Exploring folk dance of Kho Mu ethnic people in North Vietnam

VOV.VN - Folk dances of the Kho Mu ethnic people in the northwestern region of Vietnam are closely associated with religious rituals, reflecting their strong will to conquer nature to develop the community.

The Kho Mu is one of the oldest ethnic groups living together with 20 other ethnic minorities in the northern mountainous province of Lai Chau. With a small population and scattered living, the Kho Mu’s cultural life is unique, which needs to be preserved and promoted.

Besides clothes, it’s easy to differentiate the Kho Mu by their folk dance and singing. They dance to wish for good health, bumper crops, favorable weather, community relationships, and to harmonize themselves with nature.

Kho Mu folk dance movements are strong and graceful. When dancing, the whole body vibrates to show strong vitality. The dancers immerse themselves in the throbbing and sublimating sounds of the drums and gongs. 

Tham Phe hamlet of Than Uyen district has decided to form an art troupe of 14 members in an effort to preserve and restore Kho Mu culture.

“We meet twice a week to practice together,” says Hoang Thi Thu, a local resident of Tham Phe hamlet. “Old people in the hamlet have taught folk dance, singing, and musical instrument to us and other children.”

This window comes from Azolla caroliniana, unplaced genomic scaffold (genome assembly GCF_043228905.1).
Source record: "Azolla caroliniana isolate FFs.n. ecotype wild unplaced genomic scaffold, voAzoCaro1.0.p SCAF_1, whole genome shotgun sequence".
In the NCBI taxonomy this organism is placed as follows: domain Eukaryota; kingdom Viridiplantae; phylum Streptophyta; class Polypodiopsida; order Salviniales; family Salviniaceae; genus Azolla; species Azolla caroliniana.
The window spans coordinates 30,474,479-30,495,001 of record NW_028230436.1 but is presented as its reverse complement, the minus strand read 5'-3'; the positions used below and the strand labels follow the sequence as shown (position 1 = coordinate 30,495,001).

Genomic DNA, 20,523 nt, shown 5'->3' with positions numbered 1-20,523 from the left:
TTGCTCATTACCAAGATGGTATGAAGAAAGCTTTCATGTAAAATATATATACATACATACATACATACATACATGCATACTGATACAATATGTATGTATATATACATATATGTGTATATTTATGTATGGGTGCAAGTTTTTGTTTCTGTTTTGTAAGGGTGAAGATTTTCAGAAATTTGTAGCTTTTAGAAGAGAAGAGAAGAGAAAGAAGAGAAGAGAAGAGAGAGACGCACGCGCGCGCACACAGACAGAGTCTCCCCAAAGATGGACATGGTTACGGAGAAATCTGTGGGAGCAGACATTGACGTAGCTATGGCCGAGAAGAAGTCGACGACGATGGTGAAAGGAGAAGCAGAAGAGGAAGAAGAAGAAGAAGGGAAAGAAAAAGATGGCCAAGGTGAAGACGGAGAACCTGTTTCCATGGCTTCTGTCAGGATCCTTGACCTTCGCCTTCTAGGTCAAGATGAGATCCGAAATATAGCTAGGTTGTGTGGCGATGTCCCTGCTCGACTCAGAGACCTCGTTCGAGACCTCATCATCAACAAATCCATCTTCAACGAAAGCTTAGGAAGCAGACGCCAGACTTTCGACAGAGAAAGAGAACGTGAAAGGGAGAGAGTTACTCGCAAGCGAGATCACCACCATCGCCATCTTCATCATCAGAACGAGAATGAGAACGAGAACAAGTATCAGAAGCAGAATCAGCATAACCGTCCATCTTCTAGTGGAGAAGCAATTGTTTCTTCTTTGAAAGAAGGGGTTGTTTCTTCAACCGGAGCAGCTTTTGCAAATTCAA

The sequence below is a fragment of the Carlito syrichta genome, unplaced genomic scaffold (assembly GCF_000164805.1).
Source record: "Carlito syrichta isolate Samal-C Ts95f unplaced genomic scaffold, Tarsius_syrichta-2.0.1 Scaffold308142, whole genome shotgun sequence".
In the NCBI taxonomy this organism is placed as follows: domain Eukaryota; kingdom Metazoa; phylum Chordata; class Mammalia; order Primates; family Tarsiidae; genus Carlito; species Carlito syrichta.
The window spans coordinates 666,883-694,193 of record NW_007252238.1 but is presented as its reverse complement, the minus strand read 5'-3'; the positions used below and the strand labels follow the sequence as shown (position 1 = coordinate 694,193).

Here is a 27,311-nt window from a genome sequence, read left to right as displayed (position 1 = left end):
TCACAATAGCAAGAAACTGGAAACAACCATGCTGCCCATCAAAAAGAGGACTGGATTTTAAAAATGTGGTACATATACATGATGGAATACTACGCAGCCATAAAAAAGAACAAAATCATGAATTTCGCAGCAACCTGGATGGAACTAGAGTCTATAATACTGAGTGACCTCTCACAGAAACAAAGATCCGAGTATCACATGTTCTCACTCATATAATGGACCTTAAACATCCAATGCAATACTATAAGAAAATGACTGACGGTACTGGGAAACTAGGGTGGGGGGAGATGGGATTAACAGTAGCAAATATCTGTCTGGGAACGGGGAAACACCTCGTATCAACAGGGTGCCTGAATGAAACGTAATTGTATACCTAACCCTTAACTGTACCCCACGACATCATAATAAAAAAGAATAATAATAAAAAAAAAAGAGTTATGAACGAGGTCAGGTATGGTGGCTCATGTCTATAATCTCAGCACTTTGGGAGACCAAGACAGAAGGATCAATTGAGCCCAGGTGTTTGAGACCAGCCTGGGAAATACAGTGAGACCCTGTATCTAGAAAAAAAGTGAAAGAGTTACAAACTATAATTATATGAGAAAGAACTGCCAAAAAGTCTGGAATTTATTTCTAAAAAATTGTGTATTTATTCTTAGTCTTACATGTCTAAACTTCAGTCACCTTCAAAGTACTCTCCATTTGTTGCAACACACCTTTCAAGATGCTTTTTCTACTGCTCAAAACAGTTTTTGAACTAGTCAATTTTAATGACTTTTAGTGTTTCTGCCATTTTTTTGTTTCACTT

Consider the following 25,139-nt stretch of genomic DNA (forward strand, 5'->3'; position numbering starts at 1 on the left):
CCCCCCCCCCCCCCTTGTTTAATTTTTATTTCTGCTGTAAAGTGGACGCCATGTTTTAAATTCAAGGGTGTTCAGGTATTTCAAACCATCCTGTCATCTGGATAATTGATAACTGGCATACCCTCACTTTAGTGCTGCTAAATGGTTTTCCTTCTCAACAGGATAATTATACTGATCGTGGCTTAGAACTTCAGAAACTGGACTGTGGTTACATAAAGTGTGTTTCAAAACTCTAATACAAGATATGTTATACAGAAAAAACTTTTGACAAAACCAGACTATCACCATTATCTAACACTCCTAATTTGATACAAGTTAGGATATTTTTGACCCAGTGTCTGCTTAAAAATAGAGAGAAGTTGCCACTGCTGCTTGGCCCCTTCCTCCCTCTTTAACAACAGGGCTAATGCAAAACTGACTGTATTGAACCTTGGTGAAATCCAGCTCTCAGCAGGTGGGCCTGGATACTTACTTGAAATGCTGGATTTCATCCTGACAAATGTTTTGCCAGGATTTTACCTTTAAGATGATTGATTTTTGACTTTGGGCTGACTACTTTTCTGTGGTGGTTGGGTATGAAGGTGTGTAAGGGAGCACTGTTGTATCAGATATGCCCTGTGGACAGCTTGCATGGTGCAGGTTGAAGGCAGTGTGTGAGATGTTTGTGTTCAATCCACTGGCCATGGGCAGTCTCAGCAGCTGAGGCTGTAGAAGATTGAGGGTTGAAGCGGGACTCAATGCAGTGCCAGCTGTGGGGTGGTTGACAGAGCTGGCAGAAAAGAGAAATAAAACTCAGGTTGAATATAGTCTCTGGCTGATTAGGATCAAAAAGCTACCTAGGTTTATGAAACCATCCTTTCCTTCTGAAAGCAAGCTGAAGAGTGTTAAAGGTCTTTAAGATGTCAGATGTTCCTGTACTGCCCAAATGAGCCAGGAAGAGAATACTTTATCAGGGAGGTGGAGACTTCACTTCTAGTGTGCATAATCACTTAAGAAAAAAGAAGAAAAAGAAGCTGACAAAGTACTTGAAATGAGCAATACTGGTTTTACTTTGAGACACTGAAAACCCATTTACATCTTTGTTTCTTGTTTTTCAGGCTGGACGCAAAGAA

Like other ethnic groups, the Kho Mu have several musical instruments made of natural materials such as bamboo and rattan. Dao dao is a popular instrument made of rattan.  It has an average diameter of 3 to 4cm and a length of about 40-50cm. A dao dao has a body, a pipe wall, an air column, a partition, and two gaps on its body.

A dao dao looks very simple, but in order for it to sound good, the artisan should be skilled at choosing material, processing, and evaluating the sound.

The player holds the lower part of the dao dao with one hand and slams the upper part on the back of the other hand to make a sound.

The Kho Mu’s folk dance is a combination of hand and body movements to the rhythm of dao dao. The dance is accompanied by gongs and drums. 

“Ancestors of the Kho Mu only had dao dao. A man played a dao dao to lure a girl. If she liked, she would meet him,” recalls Hoang Van Tien, another local resident in Tham Phe hamlet.

Recognizing the values of traditional culture, the Kho Mu and the local authorities have paid special attention to preserving and promoting them.

Vu Van Hung, Head of the Culture and Information Office of Than Uyen district, says, “We help Tham Phe refurbish houses, relocate animal barns far from their houses, grow flowers in the hamlet, and train the art troupe. We aim to attract tourists.”

A community-tourism model has contributed to preserving the traditional culture of the Kho Mu and made Tham Phe hamlet a fantastic tourist destination in Lai Chau province.

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